Okra is usually something you either love or hate. There's not much in-between territory. I've grown up eating it, so naturally I adore it. Mind you, it wasn't something my mother or my grandmother ever cooked up for us, but it was always ordered when we went out to eat. Whether at a divey meat-and-three, or at Morrison's Cafeteria for Sunday supper, a little side dish of the deep fried vegetable was always on the table.
Okra can be found in a lot of Southern recipes, often sautéed and paired with tomatoes, or as a thickening agent in gumbo. One of my new summer party tricks is to skewer it and throw it on the grill (toss with olive oil, salt, and red pepper flakes. Grill around 425° until tender and slightly charred). Fried will always be the best, though, even if it does take a bit of effort and a little more cleanup. But the best things in life usually do...
Traditionally fried okra is sliced thin and breaded in a cornmeal batter. I've put a little spin on it, however, by keeping the pods whole and making more of a "tempura-style" batter. My mix uses both flour and cornstarch, which adds crispness to the veggies while still keeping them light and airy. I have to serve my fried okra with a generous douse of homemade hot pepper vinegar (which I keep in constant supply in my fridge), but store-bought or cider vinegar will do in a pinch. And If you want to get real crazy, you could throw some thinly sliced lemons into fryer, as well. You know, just because.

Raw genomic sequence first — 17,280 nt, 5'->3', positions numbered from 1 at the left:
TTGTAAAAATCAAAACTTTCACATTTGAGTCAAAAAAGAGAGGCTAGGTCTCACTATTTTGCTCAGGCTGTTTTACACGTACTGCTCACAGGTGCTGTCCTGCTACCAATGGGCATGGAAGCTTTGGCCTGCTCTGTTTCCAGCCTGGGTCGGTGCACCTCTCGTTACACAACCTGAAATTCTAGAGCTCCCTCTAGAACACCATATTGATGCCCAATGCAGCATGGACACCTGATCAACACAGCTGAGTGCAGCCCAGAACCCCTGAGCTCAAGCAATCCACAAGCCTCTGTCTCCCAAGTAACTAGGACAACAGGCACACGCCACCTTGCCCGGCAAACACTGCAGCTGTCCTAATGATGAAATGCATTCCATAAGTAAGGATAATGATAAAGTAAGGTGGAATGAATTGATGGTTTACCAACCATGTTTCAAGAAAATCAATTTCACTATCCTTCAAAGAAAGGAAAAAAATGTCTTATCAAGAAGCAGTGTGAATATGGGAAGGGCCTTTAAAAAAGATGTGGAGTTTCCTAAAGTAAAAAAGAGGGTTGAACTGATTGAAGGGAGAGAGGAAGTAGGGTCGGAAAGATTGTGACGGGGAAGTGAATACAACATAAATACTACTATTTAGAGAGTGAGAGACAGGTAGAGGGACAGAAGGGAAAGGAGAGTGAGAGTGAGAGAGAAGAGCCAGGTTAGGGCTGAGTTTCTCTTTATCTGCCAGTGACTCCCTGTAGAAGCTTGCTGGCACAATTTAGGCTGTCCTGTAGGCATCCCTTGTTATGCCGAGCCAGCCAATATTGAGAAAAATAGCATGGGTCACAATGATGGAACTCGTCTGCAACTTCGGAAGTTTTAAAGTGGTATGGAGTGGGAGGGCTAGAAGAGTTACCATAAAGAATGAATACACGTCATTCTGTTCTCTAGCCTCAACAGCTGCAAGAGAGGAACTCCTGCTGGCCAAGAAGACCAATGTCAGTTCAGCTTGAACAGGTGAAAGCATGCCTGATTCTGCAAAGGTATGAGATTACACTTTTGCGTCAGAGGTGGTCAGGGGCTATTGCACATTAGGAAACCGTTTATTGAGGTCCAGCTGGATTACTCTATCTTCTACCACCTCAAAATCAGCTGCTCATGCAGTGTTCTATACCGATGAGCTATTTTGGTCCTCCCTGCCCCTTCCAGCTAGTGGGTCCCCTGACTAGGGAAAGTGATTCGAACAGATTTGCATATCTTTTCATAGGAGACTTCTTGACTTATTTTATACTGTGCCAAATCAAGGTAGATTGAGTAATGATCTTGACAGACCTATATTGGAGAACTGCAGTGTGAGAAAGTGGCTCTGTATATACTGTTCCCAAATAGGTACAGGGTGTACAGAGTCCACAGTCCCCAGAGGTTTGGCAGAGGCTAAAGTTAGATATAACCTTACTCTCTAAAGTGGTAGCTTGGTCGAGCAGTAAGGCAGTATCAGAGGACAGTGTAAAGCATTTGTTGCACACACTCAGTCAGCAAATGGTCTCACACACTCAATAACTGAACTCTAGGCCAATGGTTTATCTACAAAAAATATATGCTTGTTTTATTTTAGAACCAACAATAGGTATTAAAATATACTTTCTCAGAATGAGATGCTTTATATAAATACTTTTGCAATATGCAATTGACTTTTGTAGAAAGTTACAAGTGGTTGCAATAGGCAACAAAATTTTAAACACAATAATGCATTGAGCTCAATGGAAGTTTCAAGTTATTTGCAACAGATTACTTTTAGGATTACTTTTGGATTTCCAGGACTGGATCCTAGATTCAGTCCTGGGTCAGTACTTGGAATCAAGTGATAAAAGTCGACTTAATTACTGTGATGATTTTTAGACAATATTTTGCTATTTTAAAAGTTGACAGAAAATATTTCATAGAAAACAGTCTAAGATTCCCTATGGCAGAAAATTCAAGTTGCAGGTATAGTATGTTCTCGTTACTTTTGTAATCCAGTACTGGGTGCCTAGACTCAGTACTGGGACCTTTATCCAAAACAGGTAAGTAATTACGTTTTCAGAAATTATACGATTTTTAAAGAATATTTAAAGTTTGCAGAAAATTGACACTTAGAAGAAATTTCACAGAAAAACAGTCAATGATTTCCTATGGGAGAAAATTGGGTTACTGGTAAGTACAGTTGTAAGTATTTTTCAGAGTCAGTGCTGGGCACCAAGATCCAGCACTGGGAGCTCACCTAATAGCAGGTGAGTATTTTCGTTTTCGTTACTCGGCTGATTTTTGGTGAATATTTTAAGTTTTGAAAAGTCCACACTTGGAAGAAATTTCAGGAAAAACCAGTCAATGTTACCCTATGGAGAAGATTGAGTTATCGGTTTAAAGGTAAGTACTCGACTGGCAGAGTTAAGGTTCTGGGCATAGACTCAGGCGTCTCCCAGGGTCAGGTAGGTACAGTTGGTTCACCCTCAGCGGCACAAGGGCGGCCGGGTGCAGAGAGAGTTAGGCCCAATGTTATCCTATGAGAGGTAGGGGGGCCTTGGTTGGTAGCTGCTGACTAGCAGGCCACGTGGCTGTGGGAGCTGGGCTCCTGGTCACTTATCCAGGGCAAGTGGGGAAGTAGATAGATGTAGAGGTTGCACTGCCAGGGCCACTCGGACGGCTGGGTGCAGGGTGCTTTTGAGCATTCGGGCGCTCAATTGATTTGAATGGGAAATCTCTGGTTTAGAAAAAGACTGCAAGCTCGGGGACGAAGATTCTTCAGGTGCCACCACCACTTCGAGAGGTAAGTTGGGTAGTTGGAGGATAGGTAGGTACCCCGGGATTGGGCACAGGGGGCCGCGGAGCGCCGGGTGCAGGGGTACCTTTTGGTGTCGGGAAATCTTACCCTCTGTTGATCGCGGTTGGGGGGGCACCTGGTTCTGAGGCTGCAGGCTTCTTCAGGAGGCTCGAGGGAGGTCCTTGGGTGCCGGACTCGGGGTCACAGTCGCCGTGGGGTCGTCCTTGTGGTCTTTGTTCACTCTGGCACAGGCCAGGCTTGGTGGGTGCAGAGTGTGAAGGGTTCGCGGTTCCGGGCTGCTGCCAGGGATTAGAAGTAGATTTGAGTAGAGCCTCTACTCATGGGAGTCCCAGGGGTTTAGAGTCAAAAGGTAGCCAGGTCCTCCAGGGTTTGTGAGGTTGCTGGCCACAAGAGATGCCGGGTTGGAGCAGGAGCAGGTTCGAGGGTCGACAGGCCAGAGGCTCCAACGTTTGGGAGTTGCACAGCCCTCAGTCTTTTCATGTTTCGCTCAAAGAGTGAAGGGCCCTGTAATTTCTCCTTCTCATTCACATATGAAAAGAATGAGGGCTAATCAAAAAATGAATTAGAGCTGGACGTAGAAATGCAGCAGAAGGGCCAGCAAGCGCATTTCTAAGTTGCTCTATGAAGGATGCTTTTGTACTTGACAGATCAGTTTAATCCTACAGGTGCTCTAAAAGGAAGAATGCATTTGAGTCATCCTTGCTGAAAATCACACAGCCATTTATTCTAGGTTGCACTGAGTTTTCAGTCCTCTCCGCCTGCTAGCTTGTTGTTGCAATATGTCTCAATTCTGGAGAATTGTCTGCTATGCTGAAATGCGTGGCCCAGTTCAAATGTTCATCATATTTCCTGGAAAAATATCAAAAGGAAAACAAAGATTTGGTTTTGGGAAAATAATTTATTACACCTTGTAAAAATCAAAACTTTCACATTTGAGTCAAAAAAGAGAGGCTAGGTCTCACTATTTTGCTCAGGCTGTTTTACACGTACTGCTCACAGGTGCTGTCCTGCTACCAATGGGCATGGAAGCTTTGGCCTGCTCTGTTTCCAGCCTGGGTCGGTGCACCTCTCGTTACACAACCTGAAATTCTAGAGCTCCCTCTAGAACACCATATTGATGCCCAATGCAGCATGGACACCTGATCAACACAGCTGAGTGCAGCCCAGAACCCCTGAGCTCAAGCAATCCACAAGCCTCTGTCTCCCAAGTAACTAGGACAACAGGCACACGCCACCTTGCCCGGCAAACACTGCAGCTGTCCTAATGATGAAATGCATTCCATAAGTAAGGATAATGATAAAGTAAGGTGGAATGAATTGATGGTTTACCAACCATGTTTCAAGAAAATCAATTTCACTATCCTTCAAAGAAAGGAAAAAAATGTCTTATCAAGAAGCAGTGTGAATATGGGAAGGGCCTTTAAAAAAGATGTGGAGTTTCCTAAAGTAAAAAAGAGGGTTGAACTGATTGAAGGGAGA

So pick up some okra at your local farmers market and try my version. Let me know what you think. Perhaps you'll even convert a few haters...
Serves 6 to 8
okra, preferably small pods
Buttermilk, enough to cover okra
Kosher salt and pepper
Cayenne pepper, to taste
Hot pepper vinegar or cider vinegar, to serve
Pour a few inches of peanut oil into a heavy-bottomed pot, preferably cast iron. Heat oil to 350°, using a fry/candy thermometer to make sure the temperature stays consistent.
Meanwhile, soak the okra in enough buttermilk to completely cover. In another bowl, stir together flour, cornstarch, 1 1/2 teaspoons kosher salt, a few grinds of freshly ground black pepper, and a pinch of cayenne. Dredge the okra in the dry mixture until well-coated.
Working in small batches, cook the okra in the hot oil until crispy and light golden brown, about 30 seconds to a minute. Adjust the heat as necessary to keep the oil at 350°. Remove the fried okra from the oil with a spider or slotted spoon and allow to drain on brown paper bags. While still hot, season the okra with additional kosher salt and a generous splash of hot pepper vinegar. Serve immediately.
Related: Don't Hate Okra
(Images: Nealey Dozier)